1. Upheld

The ASA acknowledged that The Tax Hero was willing to make changes to make clear in future that the online tool assessed users’ eligibility to use their service to apply for a tax refund. However, we considered that readers were likely to understand from the ads, as they appeared, that if they completed the advertised online check, they would be informed whether they were owed a refund by HMRC and how much that was likely to be. While the online tool stated an amount that could be claimed when consumers entered their information into the form, we understood that it simply checked whether respondents were eligible for the advertiser to submit a claim to HMRC on their behalf, rather than being able to accurately estimate the claim amount. We therefore concluded that the ads were likely to mislead.

On that point, the ads breached CAP Code (Edition 12) rules 3.1 and 3.3 (Misleading advertising).

2. Upheld

The ASA considered that readers were likely to understand the references to the amount that could be claimed, including that shown when they entered their details into the online tool, to indicate the amount of refunded tax they would be likely to receive if they used the advertised service. We understood that the amounts available depended on a range of factors, including the size of the PPI pay-out, and how much interest the consumer had earned on the pay-out. Also, we noted that we had not seen evidence that refunds of “£1,000s”, “£3,000”, or any other amount, were realistic.

Furthermore, we noted the ads did not make clear that, if clients received a refund from HMRC, the advertiser would deduct fees of 48% of the refunded amount. Although we noted that ad (b) featured terms and conditions indicating the percentage fee to consumers, we considered that did not give sufficient prominence to a significant factor likely to affect consumers’ decision to apply for a refund and that omitting that information from the ads meant they were likely to mislead, including in relation to the refund amount available.

We also considered that consumers were unlikely to be aware that there was a free route to claiming the advertised tax refund. This was also significant information likely to affect how they would respond to the ads. Because that had been omitted from both ads, and for the reasons above, we concluded that they were likely to mislead.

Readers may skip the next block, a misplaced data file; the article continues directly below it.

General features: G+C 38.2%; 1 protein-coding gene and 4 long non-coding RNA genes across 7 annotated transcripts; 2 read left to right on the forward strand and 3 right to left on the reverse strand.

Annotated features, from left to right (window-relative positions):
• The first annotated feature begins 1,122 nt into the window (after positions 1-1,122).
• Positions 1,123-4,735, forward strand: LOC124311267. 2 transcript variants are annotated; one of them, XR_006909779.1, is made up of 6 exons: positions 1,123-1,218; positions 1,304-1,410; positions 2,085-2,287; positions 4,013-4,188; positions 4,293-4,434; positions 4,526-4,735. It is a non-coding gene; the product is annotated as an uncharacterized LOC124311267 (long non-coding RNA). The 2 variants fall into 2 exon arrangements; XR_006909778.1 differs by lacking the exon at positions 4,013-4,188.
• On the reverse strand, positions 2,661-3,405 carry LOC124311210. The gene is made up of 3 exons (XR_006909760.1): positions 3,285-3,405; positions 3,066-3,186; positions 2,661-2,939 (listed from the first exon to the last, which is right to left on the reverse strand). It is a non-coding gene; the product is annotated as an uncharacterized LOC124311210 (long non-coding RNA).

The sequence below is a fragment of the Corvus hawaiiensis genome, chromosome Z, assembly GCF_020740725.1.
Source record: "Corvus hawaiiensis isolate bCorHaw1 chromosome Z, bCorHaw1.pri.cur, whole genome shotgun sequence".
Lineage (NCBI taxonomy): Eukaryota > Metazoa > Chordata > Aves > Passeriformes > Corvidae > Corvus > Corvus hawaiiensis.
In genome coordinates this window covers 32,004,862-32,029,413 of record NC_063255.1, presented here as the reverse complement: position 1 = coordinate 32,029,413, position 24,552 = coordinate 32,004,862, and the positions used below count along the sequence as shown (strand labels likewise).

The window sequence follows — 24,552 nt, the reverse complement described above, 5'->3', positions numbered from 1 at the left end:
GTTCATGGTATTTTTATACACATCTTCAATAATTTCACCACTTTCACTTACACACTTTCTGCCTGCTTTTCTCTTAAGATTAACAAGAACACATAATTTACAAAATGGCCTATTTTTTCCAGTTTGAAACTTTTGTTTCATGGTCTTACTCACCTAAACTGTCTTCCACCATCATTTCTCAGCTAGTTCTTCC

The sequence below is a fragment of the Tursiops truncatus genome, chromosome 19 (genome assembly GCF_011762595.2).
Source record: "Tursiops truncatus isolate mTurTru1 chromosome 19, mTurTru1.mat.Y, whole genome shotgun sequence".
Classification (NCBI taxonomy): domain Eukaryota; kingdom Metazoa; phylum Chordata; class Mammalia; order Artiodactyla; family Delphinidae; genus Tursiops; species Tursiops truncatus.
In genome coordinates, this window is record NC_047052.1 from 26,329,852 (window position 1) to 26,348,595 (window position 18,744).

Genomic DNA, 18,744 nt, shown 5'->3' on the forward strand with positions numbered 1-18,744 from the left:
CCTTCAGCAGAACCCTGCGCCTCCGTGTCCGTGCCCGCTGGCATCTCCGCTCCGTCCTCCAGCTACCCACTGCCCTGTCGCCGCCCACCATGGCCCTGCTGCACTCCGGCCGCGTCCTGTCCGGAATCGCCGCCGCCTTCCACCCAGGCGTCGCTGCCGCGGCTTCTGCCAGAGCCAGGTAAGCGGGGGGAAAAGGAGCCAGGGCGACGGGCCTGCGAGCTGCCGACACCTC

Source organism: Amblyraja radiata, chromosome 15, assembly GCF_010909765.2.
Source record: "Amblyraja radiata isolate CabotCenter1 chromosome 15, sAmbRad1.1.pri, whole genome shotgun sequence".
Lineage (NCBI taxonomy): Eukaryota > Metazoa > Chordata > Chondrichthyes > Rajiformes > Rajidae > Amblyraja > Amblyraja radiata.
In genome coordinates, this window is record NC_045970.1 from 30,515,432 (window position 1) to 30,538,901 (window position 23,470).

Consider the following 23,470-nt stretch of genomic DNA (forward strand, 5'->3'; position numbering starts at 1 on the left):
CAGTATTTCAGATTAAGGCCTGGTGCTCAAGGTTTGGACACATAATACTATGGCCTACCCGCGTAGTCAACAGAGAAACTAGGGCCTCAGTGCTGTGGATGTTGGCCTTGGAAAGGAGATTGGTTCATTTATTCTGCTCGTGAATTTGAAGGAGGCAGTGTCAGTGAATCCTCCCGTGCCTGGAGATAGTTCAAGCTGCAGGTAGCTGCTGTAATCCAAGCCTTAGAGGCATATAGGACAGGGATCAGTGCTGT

On that point, the ads breached CAP Code (Edition 12) rules 3.1, 3.3 and 3.4.3 (Misleading advertising), 3.7 (Substantiation) and 3.9 (Qualification).


The ASA understood that by claiming their rebate via the advertiser’s service, consumers agreed to pay a fee to The Tax Hero, and we understood from HMRC that submitting a claim for a tax refund accompanied by an assignment had the effect of transferring ownership of the benefit of the claim to the tax repayment agent. If there were other claims owing to that customer for the relevant tax year, the assignment would also apply to those, meaning more refunds might be paid to the advertiser (with their fee also applied to them) than the initial claim. We considered that although information about the assignment process was stated in the terms and conditions, this was not sufficiently prominent given that it was a significant factor likely to affect a consumer’s decision to use the advertised service. We concluded that omitting this information meant that the ad was likely to mislead.

On that point, ad (b) breached CAP Code (Edition 12) rules 3.1, 3.3 and 3.4.3 (Misleading advertising) and 3.9 (Qualification).


The ads must not appear again in the form complained of. We told Phillipson Hardwick Advisory Ltd t/a The Tax Hero not to make claims about available refund amounts without supporting evidence and to ensure that their advertising included details of their fees and other significant conditions, including whether an assignment was being used and the implications of that. We also told them to make clear that consumers could apply directly to HMRC at no cost and not to imply that their online tool determined whether consumers were entitled to a refund from HMRC.

CAP Code (Edition 12)

3.1     3.3     3.4.3     3.7     3.9